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Jim Vaughn, CUSP

December 2016 Q&A

Q: We hear lots of opinions on whether a lineworker can lift a hot-line clamp that has a load on it. There is a rule that says disconnects must be rated for the load they are to break. We’ve been doing it forever. Are we breaking an OSHA rule or not?

A: Incident Prevention has answered this question before, but it won’t hurt to revisit it and use the opportunity to explain how OSHA analyzes a scenario to see if it’s a violation. Most objections to operating a hot-line clamp (HLC) under load are based on OSHA 29 CFR 1910.269(l)(12)(i), which states that the “employer shall ensure that devices used by employees to open circuits under load conditions are designed to interrupt the current involved.” There are some utilities that prohibit operating HLCs energized, and there’s nothing wrong with that. Our purpose at iP is not to judge an employer’s operational rules but to enlighten and educate the industry.

On its face, the rule seems to prohibit use of an HLC to break load. Anybody could also argue, then, that any operation of an HLC must be dead-break since HLC manufacturers offer no load-break value at all. However, there are several facets to analyze in this scenario. First, if a non-rated HLC cannot be lifted under load, how about a drop-out switch? We operate those thousands of times a day without injury to the employee, although sometimes an ill-advised operation does smoke a pole top. There is nothing in the rules that prohibits an employer from making an engineering-based decision establishing criteria or protocols for operating HLCs or drop-outs under certain load conditions. Primarily, the employer’s determination would be based on risk to the employee and risk to the equipment. For OSHA, the primary consideration would be risk to the employee. Just as in the working alone rule, if the device is operated by a hot stick from a position that prevented injury to the employee, there would be no violation. Second, what would be the solution in the scenario? If the solution required installing a mechanical jumper and installing a load-break switch, would such an operation add risk exposure to the crew, and would adding the switch really enhance the safety of the operation? At the very worst case, the scenario – operating the HLC under load – could be ruled a de minimis violation. De minimis is the level of violation where OSHA recognizes that a direct rule was violated, but there was no other way, or no safer way, of executing the required task, and there was no risk to the employee.

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Jim Vaughn, CUSP

October 2016 Q&A

Q: What is meant by the phrase “circulating current” as it pertains to transmission towers? Does it have something to do with the fact that there is no neutral?

A: We’re glad you asked the question because it gives us an opportunity to discuss one of the basic principles of the hazard of induction. More and more trainers are teaching with a focus on principles instead of procedures, and we often overlook some of these basic definitions. The concept of circulation is associated with what happens in any interconnected electrical system. Refer to the basic definition for parallel paths: Current flows in every available path inversely proportional to the resistance of the path. That means that current flows through every path, and the path with the least resistance has the most current flowing in it. Inversely, the path with the most resistance has the least current flowing in it.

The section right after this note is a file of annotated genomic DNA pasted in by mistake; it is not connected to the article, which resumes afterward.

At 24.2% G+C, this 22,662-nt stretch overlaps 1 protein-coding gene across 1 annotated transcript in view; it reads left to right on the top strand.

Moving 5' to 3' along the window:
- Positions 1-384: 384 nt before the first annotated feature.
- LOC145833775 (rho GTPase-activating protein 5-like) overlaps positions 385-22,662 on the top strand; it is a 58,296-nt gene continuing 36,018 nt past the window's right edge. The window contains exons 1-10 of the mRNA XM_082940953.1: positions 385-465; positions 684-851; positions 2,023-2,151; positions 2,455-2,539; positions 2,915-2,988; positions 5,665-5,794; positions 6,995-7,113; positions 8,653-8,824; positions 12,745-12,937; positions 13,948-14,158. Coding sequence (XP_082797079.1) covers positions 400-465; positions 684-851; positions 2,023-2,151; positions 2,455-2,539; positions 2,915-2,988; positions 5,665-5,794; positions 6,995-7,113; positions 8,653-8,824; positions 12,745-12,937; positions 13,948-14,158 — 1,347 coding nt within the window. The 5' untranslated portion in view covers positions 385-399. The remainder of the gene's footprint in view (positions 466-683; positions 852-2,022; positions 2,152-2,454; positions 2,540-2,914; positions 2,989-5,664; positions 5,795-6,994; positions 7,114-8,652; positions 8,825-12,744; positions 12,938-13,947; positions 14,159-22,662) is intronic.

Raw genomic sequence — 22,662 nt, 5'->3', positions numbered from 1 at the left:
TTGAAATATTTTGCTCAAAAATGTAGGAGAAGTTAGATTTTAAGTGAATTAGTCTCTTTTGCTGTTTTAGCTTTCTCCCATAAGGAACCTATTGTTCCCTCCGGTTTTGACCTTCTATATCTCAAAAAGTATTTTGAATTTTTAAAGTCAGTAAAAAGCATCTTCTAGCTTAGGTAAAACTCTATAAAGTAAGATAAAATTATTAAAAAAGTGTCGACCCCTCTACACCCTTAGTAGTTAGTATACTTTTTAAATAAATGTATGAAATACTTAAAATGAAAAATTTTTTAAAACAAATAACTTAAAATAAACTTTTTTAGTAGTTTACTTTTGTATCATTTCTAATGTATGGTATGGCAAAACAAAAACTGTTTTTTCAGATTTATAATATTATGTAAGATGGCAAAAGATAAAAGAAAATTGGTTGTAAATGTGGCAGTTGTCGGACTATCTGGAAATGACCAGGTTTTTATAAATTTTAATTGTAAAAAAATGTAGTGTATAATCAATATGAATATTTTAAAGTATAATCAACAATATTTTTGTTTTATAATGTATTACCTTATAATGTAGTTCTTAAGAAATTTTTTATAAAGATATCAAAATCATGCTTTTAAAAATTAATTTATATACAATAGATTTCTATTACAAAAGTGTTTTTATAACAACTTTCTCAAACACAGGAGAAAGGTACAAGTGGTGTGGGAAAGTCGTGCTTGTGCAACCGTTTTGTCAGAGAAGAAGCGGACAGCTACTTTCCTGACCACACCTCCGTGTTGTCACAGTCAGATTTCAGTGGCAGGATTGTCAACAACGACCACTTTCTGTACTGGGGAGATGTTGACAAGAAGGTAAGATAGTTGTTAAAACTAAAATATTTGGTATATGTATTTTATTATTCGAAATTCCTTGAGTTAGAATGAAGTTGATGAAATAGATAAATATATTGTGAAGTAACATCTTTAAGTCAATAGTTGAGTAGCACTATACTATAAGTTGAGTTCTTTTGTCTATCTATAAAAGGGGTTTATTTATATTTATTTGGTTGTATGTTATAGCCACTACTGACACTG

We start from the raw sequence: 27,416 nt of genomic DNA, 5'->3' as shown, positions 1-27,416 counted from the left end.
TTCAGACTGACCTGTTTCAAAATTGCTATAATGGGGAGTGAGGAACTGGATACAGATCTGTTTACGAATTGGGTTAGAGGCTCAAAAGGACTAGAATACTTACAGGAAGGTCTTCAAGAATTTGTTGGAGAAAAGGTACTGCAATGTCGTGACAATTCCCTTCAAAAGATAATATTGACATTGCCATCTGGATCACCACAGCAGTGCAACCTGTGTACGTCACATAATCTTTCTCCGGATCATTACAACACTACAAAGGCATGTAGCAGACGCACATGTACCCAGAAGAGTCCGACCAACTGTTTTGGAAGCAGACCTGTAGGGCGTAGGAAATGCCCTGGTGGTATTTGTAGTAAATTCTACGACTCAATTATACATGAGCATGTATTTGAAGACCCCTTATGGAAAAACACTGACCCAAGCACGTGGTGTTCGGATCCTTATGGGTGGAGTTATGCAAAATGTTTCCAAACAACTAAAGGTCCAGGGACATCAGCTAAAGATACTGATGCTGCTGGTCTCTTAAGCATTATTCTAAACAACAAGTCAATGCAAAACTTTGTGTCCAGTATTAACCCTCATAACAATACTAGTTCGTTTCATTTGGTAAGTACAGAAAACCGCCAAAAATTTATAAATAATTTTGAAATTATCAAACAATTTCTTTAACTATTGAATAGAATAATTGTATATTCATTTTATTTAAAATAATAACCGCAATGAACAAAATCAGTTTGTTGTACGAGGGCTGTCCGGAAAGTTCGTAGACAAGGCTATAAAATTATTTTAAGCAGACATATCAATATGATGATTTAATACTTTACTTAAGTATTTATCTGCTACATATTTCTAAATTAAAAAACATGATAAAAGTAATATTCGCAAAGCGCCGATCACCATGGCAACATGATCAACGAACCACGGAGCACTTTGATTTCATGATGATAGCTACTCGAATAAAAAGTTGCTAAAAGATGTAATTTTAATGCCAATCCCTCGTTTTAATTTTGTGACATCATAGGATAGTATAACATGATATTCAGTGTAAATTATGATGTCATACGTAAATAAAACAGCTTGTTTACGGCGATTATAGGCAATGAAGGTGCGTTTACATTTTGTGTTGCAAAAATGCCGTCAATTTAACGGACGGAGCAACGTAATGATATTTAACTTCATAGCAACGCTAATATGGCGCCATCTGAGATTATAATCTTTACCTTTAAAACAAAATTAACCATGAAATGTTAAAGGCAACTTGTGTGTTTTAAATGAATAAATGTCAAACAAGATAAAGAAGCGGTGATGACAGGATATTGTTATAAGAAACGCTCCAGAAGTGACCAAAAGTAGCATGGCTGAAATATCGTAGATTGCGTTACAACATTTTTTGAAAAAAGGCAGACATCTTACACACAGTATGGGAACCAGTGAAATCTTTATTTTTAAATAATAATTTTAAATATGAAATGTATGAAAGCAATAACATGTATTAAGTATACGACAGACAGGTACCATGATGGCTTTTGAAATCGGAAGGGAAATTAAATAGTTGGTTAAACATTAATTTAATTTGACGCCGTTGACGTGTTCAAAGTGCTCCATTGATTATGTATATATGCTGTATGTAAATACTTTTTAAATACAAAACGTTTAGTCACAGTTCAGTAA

When you ground a circuit to the structure, you are making an electrical connection to the tower. Current will flow in every available path. If there is any source for current, including induction, there will be current flow. The greater part of the current will flow in the lower-resistance pathways. If the tower is well grounded, the majority of the current will flow in the tower to ground. In a distribution system, the majority of the neutral current flows in the neutral. Pole bonds to ground rods have much higher resistance and therefore lower current that usually can’t be measured by a typical clamp current meter, so some people think there is no current flowing in them. There is, and under the right conditions – such as a fault or open in the neutral – the level of current flowing in a pole bond can be deadly.

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Jim Vaughn, CUSP

August 2016 Q&A

Q: We have heard that OSHA can cite an employer for violation of their own safety rules. How does that work?

A: OSHA’s charge under the Occupational Safety and Health Act is the protection of employees in the workplace. The agency’s methodology has always assumed the employer knows – or should know – the hazards associated with the work being performed in the employer’s workplace because that work is the specialty of the employer.

OSHA’s legal authority to use the employer’s own safety rules as a reason to cite the employer is found in CPL 02-00-159, the Field Operations Manual (FOM), which is published by the agency for compliance officers (see www.osha.gov/OshDoc/Directive_pdf/CPL_02-00-159.pdf). The explanation is in the FOM section about the elements required for a citation under the General Duty Clause, in particular Chapter 4, Part III, Section B, Entry 6(a). This part covers the required element of employer recognition. If there was no reasonable expectation that the employer could recognize the hazard to the employee, the employer cannot be cited for a violation. The FOM specifically states that employer awareness of a hazard “may also be demonstrated by a review of company memorandums, safety work rules that specifically identify a hazard, operations manuals, standard operating procedures, and collective bargaining agreements. In addition, prior accidents/incidents, near misses known to the employer, injury and illness reports, or workers' compensation data, may also show employer knowledge of a hazard.”